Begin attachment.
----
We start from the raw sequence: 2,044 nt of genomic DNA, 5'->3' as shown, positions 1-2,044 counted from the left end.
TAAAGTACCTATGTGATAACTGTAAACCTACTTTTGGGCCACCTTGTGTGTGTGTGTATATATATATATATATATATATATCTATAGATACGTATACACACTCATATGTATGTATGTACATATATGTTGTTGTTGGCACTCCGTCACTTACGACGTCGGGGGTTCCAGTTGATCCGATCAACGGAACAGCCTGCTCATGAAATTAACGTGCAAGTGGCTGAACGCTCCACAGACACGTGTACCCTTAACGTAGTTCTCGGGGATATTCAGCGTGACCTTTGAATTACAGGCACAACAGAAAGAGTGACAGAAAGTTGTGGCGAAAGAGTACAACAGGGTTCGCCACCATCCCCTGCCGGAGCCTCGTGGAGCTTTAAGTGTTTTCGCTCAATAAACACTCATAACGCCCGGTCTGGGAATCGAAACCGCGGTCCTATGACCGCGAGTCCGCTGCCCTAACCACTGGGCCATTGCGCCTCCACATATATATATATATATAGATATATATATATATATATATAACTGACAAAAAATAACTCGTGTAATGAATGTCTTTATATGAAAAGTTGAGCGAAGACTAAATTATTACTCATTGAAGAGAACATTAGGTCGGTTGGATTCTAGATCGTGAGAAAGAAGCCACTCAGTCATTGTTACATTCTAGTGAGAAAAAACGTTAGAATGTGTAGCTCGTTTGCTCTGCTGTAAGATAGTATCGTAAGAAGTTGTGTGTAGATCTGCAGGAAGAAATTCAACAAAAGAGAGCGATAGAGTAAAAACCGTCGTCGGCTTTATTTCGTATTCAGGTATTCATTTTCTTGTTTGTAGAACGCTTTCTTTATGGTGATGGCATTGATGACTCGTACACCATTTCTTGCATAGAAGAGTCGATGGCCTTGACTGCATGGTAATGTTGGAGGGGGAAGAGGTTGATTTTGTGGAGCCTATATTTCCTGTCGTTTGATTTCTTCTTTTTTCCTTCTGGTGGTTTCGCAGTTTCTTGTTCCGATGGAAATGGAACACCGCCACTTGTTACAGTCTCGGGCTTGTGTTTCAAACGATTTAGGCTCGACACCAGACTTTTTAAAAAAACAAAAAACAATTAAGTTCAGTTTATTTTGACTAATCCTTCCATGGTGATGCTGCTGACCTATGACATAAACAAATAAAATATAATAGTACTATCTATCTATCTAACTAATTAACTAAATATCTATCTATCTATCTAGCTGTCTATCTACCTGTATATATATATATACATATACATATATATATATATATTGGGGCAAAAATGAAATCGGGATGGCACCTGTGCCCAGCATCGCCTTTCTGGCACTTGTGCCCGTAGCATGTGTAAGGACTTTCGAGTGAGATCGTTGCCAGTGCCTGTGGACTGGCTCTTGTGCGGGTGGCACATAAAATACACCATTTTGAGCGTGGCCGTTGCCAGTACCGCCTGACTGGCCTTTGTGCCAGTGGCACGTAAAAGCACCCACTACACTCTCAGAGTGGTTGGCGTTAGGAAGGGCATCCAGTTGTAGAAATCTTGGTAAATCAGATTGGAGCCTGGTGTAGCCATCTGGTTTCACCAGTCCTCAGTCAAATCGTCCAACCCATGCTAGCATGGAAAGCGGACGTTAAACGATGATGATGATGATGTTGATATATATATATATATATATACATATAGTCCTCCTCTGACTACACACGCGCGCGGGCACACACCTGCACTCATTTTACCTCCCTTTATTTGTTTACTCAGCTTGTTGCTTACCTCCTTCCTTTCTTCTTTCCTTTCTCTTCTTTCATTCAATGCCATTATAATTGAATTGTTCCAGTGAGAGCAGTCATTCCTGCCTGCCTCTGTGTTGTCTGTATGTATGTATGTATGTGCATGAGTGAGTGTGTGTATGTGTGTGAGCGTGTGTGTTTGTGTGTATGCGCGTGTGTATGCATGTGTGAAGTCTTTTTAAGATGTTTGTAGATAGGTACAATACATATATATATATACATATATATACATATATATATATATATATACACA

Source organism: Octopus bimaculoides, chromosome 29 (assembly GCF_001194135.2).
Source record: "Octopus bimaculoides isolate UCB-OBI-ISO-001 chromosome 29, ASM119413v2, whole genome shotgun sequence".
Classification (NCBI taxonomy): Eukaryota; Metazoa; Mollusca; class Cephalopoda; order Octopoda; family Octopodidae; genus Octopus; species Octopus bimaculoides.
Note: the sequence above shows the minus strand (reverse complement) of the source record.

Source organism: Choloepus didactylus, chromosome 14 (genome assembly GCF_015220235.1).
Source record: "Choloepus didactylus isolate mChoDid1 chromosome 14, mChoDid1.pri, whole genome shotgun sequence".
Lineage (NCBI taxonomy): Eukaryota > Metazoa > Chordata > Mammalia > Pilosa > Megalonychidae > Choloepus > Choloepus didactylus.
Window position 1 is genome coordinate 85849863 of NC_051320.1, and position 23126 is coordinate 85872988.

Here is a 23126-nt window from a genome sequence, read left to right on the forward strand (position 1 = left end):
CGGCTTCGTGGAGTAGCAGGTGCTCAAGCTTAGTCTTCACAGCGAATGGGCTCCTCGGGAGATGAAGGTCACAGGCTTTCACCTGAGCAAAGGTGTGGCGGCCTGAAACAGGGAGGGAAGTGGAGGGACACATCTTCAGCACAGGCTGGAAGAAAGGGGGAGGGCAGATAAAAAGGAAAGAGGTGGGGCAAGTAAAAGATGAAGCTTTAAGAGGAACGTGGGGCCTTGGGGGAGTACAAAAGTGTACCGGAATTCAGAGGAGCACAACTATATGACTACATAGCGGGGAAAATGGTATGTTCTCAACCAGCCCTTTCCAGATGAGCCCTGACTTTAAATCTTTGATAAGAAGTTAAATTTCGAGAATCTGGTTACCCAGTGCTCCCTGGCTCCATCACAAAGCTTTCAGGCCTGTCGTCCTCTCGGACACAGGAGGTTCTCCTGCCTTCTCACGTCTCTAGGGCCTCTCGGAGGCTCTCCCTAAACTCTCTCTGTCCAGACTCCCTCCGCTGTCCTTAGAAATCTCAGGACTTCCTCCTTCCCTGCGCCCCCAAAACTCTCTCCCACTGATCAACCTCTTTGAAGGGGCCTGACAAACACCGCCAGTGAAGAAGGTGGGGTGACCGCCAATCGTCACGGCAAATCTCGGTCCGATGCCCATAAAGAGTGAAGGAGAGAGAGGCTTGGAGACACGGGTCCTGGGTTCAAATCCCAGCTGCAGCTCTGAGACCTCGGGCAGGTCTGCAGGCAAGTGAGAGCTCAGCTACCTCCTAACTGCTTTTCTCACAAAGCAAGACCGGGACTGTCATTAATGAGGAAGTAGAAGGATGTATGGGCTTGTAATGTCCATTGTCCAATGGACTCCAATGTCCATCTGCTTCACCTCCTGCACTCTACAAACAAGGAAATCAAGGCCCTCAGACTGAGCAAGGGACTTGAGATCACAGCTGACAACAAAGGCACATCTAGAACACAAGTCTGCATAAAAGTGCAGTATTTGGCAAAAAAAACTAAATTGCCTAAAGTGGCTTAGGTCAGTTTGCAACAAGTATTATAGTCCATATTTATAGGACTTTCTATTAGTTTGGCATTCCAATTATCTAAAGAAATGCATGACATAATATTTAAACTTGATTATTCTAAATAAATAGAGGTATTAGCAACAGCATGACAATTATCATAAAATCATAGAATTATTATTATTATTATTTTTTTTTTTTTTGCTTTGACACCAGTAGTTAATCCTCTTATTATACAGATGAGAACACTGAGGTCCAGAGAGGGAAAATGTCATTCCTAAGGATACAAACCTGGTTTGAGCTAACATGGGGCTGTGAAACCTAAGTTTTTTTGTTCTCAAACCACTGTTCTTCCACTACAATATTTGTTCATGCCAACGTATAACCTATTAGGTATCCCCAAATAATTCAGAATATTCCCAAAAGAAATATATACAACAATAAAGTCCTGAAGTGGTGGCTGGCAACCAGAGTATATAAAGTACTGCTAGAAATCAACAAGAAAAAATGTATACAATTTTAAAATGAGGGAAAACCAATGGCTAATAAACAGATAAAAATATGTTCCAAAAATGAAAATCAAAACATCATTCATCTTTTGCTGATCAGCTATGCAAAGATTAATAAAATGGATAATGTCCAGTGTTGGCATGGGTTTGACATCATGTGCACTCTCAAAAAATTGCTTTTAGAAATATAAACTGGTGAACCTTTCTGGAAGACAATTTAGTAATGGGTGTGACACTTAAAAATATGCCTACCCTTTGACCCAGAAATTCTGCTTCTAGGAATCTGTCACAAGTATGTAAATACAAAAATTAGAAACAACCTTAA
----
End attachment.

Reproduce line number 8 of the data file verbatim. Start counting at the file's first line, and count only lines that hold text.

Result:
Source record: "Choloepus didactylus isolate mChoDid1 chromosome 14, mChoDid1.pri, whole genome shotgun sequence".